It might sound strange to recommend a metro stop as one of the best places to grab street food in the Mexican capital, but if you surface to the street at the Chilpancingo metro stop (in Hipódromo Condesa), then you’ll find a wealth of stalls serving up everything from tlacoyos, sopes and tacos. This is a great market to head to if you’re on the move and don’t have time to head to one of Mexico City’s more well-known indoor locations. Legend has it that the flautas sold at the Puesto de Flautas stand are some of the best in the city.
Chilpancingo Metro, Hipódromo, Ciudad de México, México
Only trading on Saturdays, the Mercado Sullivan (Sullivan Market) is a roaming tianguis that sets up home on Avenida Sullivan from roughly 9am onwards. At this outdoor street market, you’ll find the quintessential Mexico City snack, the humble pambazo, alongside all the classic antojitos such as barbacoa, tacos and quesadillas. Take some time to explore the stalls before you plump for the puesto you want to eat at.
Sullivan Market, Avenida James Sullivan entre Manuel María Contreras y Rosas Moreno, Ciudad de México, México
Mercado de la Merced
Mercado de la Merced (more commonly known as simply La Merced) is one of Mexico City’s largest and oldest markets that, while dodgy at night, is reasonably safe during the day and a must-visit of the capital. Divided into seven zones, you can find any kind of food you want, but there are also plenty of stands where you can satisfy your Mexico street food cravings – just look out for the places that have running water and plenty of locals crowded around them and you really can’t go wrong.
Mercado La Merced, Calle Rosario s/n, Merced Balbuena, Venustiano Carranza, Ciudad de México, México
Mercado de San Juan
If you want a more adventurous (or unique) Mexico City street food experience, there’s no better place to venture than Mercado de San Juan which is known for serving up a ton of creepy crawlies and edible insects. You can also find plenty of international products there too, such as less widely available Asian greens and plenty of exotic meats that you would never imagine to be offered in Mexico (think crocodile and armadillo).
Mercado de San Juan, 2ᵃ Calle de Ernesto Pugibet 46-48, Centro, Ciudad de México, México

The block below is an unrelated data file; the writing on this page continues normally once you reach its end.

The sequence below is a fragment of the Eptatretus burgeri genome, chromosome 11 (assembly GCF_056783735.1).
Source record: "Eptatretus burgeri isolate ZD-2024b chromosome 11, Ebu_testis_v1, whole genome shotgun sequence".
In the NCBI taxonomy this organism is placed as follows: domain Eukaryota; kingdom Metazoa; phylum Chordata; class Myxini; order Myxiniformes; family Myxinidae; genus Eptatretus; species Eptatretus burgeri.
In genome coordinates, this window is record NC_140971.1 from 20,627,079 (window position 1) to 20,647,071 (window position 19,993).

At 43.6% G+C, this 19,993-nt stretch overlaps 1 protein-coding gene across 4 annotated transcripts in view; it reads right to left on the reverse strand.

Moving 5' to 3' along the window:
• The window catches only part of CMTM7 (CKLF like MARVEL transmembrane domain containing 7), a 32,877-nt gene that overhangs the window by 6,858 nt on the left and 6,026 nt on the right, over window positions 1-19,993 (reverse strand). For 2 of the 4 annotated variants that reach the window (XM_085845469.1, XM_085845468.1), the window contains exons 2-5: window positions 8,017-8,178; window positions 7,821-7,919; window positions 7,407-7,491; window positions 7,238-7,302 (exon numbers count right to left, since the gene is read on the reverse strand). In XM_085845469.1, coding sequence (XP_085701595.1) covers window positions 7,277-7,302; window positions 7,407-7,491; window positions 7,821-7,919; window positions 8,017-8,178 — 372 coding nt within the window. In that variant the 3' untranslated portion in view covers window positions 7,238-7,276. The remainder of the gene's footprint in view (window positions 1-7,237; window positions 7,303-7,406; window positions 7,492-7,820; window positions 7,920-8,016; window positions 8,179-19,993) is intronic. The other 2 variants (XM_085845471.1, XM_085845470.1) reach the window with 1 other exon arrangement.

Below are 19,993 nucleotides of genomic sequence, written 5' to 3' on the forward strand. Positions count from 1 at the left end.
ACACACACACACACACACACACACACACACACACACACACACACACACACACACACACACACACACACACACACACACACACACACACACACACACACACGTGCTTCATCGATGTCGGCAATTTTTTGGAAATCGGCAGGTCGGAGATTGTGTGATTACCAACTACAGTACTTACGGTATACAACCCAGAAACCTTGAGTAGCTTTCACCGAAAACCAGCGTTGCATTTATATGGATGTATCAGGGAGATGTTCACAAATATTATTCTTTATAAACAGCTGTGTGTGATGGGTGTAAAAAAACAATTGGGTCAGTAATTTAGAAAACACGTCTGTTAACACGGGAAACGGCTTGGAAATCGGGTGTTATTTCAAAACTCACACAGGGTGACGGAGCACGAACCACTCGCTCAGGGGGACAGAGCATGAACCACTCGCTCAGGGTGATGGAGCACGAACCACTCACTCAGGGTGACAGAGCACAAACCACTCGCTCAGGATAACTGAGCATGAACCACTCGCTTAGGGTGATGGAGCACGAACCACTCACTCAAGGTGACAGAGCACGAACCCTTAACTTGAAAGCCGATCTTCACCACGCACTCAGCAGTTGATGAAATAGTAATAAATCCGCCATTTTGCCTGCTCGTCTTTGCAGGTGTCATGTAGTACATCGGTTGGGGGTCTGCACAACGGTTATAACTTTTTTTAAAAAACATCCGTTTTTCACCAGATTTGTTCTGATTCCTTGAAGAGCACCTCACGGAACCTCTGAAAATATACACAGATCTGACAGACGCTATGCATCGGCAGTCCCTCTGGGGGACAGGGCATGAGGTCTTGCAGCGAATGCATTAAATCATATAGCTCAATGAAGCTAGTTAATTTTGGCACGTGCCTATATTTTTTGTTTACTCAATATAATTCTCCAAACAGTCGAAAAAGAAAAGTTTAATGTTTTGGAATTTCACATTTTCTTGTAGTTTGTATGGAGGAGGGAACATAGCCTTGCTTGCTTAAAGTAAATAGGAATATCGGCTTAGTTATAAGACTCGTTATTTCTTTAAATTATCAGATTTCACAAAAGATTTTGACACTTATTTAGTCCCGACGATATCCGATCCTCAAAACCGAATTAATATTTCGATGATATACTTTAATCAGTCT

Easily one of Mexico City’s best indoor markets is the centrally-located Mercado Medellín, named after the Colombian city and, as you may imagine, a great spot to head if you want a more international flavor in your street food snacks. In fact, it’s well known for its Cuban ice cream vendors. However, you can still find some classic street food offerings at the Calle Coahuila entrance and a well-known seafood stall called La Morenita.
Mercado Medellín, Calle Campeche 101, Roma Sur, Cuauhtémoc, Ciudad de México, México
Taco Roundabout in Narvarte
Narvarte is home to one of Mexico City’s best known and reputable taco stand collections, which is less of a market and more of a hub of meat and tortilla goodness. Head to the Glorieta SCOP for a wealth of excellent food stalls that surround the area and branch off in all directions (although, Avenida Doctor José María Vertiz is one of the best streets to scout around on in our opinion). Some of the best taco stands to visit include Los Tacos de Cochinada, Tacos Beto and Juan Bisteces.
Glorieta SCOP, Av Universidad y Doctor José María Vertiz s/n, Benito Juárez, Narvarte Poniente, Ciudad de México, México
Famed for being the market where Frida Kahlo did her weekly shop, you can understand why the prices are somewhat elevated in this famous Mexico City market that’s known principally for tostadas (the stall is called Tostadas de Coyoacán) and seafood (the most reputable place is definitely El Jardín del Pulpo). Take a stroll through the market and see what catches your eye. If you don’t find anything inside, there are plenty of street vendors surrounding Mercado Coyoacán who’ll surely have something to entice you. We recommend hunting down tlacoyos.
Mercado Coyoacán, Ignacio Allende, s/n, Coyoacán, Del Carmen, Ciudad de México, México
Part of the so-called Three Amigos of Cinema collective, alongside fellow Mexicans Alfonso Cuarón and Guillermo del Toro, Alejandro González Iñárritu is perhaps one of Mexico’s best known cinematic exports. The first Mexican director to be nominated for the Academy Award, he was also the first Mexican to win a Cannes Festival Director prize. His roster of work is known for being dark, gritty and excellently shot with memorable scores. Here are his top seven must-see films.